The US Food and Drug Administration (FDA) is preparing to allow a “mix and match” coronavirus vaccine, in which people get a separate additional shot to the dose they initially received, US media reported.
Citing sources familiar with the situation, the New York Times said the FDA could announce Wednesday when it is also expected to authorize boosters for the Moderna and Johnson & Johnson vaccines.
A preliminary study released last week in the United States showed that people who have received the J&J vaccine may benefit from a booster dose of a different, messenger-RNA vaccine, such as Pfizer or Moderna.
But several reports quoted people familiar with the discussion as saying that one shot may not be recommended over another, and the FDA may say it is better to use the same vaccine when possible.
“People generally should get the same vaccine as their initial series,” a federal official told the Washington Post.
Proponents of mix-and-match point to its benefits in terms of simplifying vaccine rollout, and ensuring that people who need boosters can get them, regardless of what they initially have. Be.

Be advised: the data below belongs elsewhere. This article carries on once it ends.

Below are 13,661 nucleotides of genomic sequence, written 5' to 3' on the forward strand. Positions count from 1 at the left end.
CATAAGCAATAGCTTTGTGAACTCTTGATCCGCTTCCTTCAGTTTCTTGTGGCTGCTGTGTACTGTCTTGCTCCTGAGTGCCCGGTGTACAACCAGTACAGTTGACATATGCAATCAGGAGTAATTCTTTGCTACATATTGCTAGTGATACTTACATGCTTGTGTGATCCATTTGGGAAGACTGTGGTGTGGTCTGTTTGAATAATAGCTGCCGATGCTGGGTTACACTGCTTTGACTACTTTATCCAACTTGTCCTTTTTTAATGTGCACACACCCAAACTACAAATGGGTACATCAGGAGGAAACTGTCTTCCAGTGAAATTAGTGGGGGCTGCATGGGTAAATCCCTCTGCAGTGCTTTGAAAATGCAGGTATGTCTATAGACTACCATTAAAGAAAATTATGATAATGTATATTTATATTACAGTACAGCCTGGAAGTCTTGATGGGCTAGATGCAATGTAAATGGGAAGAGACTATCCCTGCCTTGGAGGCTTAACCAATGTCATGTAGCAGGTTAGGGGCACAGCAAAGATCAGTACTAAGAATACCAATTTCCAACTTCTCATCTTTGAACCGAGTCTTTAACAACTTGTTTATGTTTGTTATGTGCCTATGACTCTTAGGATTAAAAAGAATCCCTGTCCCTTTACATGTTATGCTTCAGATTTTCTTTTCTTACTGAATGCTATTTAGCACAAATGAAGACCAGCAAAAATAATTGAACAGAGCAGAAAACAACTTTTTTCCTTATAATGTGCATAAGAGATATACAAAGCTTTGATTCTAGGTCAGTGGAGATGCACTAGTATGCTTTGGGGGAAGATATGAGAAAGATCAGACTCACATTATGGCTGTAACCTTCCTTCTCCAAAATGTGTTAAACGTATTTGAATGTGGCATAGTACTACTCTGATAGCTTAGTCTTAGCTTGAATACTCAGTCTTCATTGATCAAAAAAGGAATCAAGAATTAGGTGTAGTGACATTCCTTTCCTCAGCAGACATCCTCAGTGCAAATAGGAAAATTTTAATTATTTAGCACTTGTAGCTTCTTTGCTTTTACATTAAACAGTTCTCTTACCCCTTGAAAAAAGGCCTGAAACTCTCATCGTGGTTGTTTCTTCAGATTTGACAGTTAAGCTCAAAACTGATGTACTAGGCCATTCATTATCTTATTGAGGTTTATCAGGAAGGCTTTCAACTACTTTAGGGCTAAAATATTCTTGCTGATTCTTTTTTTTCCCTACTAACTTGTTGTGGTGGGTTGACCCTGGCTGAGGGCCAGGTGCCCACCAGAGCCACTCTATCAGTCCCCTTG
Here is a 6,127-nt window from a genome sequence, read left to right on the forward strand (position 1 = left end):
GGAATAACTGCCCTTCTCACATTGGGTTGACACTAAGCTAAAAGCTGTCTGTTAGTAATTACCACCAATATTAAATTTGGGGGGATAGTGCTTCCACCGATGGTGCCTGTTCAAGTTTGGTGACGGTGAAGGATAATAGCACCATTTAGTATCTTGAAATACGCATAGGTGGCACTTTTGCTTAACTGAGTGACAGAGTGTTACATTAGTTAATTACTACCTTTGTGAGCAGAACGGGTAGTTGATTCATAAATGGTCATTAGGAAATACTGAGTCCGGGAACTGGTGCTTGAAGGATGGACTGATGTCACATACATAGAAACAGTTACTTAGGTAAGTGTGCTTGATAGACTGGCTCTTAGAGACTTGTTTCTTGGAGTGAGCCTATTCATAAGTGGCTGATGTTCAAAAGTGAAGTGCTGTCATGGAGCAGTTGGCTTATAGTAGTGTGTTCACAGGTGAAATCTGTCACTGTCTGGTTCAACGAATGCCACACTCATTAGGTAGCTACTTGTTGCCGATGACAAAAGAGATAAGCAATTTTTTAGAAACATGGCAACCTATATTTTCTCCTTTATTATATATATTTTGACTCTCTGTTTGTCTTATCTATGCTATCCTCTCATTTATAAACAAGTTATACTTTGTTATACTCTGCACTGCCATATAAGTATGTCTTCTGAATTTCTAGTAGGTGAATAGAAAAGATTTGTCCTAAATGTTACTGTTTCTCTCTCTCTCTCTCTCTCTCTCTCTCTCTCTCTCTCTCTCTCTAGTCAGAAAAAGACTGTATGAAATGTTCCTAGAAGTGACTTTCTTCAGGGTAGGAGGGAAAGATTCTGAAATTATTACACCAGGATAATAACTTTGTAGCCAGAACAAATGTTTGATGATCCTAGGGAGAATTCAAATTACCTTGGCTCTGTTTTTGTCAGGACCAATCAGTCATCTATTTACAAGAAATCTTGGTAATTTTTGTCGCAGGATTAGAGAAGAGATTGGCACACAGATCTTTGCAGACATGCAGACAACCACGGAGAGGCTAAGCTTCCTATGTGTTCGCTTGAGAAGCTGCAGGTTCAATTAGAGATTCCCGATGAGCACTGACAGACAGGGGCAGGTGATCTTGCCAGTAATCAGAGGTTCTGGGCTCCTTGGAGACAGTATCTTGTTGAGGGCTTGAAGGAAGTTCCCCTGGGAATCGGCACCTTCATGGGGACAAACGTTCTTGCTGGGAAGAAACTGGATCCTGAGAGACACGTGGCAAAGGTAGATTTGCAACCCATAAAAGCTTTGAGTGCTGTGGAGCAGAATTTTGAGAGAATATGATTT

“From a public health perspective, there is a clear need in certain situations for individuals to receive a different vaccine,” Amanda Cohn, a high-ranking Centers for Disease Control and Prevention official, told the New York Times.
In July, World Health Organization lead scientist Soumya Swaminathan said mixing and mixing vaccines was “a little data-free, evidence-free territory”.
The US study on the booster, which has not yet been peer-reviewed, has several limitations.
The number of participants was small, and the immune response may have developed even after 15 days as observed during the study.
In the United States, adults over 65, those with high-risk medical conditions, and in jobs where they are frequently exposed to the virus are eligible to receive booster shots.
The World Health Organization’s vaccine advisors last week recommended that people with weakened immune systems be offered an additional dose of all WHO-approved Covid-19 vaccines.
But the WHO wants a moratorium on booster doses for the general population by the end of the year to prioritize the first dose in dozens of vaccine-starved countries.
(Except for the title, this story has not been edited by NDTV staff and is published from a syndicated feed.)